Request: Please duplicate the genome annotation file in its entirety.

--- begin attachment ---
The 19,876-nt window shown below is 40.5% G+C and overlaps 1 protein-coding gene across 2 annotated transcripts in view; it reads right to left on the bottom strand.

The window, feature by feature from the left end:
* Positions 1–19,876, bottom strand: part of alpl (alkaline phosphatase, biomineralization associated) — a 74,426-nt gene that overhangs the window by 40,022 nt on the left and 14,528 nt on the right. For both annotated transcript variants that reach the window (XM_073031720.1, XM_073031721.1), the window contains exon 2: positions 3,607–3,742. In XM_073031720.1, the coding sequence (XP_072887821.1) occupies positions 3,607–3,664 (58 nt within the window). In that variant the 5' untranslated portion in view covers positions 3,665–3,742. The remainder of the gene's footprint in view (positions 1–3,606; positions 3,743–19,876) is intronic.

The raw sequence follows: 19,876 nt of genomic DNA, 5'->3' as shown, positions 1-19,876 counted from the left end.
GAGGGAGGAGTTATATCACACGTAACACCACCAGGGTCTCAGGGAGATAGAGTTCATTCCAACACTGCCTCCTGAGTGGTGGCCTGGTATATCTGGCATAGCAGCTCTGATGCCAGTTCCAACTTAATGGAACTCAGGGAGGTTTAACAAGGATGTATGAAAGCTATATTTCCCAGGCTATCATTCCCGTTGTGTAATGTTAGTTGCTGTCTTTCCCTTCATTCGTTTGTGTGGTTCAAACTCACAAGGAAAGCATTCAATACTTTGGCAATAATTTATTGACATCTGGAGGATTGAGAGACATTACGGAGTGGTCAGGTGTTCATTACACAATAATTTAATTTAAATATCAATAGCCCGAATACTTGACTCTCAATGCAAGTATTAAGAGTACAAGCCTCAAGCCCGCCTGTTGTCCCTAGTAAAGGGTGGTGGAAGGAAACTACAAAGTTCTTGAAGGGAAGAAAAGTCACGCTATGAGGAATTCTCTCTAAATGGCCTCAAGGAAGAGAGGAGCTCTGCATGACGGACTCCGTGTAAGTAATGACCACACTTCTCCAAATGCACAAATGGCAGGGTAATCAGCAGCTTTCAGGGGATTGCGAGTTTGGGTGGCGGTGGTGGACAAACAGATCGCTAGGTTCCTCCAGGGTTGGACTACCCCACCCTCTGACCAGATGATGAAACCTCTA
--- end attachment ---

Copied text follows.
The 19,876-nt window shown below is 40.5% G+C and overlaps 1 protein-coding gene across 2 annotated transcripts in view; it reads right to left on the bottom strand.

The window, feature by feature from the left end:
* Positions 1–19,876, bottom strand: part of alpl (alkaline phosphatase, biomineralization associated) — a 74,426-nt gene that overhangs the window by 40,022 nt on the left and 14,528 nt on the right. For both annotated transcript variants that reach the window (XM_073031720.1, XM_073031721.1), the window contains exon 2: positions 3,607–3,742. In XM_073031720.1, the coding sequence (XP_072887821.1) occupies positions 3,607–3,664 (58 nt within the window). In that variant the 5' untranslated portion in view covers positions 3,665–3,742. The remainder of the gene's footprint in view (positions 1–3,606; positions 3,743–19,876) is intronic.

The raw sequence follows: 19,876 nt of genomic DNA, 5'->3' as shown, positions 1-19,876 counted from the left end.
GAGGGAGGAGTTATATCACACGTAACACCACCAGGGTCTCAGGGAGATAGAGTTCATTCCAACACTGCCTCCTGAGTGGTGGCCTGGTATATCTGGCATAGCAGCTCTGATGCCAGTTCCAACTTAATGGAACTCAGGGAGGTTTAACAAGGATGTATGAAAGCTATATTTCCCAGGCTATCATTCCCGTTGTGTAATGTTAGTTGCTGTCTTTCCCTTCATTCGTTTGTGTGGTTCAAACTCACAAGGAAAGCATTCAATACTTTGGCAATAATTTATTGACATCTGGAGGATTGAGAGACATTACGGAGTGGTCAGGTGTTCATTACACAATAATTTAATTTAAATATCAATAGCCCGAATACTTGACTCTCAATGCAAGTATTAAGAGTACAAGCCTCAAGCCCGCCTGTTGTCCCTAGTAAAGGGTGGTGGAAGGAAACTACAAAGTTCTTGAAGGGAAGAAAAGTCACGCTATGAGGAATTCTCTCTAAATGGCCTCAAGGAAGAGAGGAGCTCTGCATGACGGACTCCGTGTAAGTAATGACCACACTTCTCCAAATGCACAAATGGCAGGGTAATCAGCAGCTTTCAGGGGATTGCGAGTTTGGGTGGCGGTGGTGGACAAACAGATCGCTAGGTTCCTCCAGGGTTGGACTACCCCACCCTCTGACCAGATGATGAAACCTCTA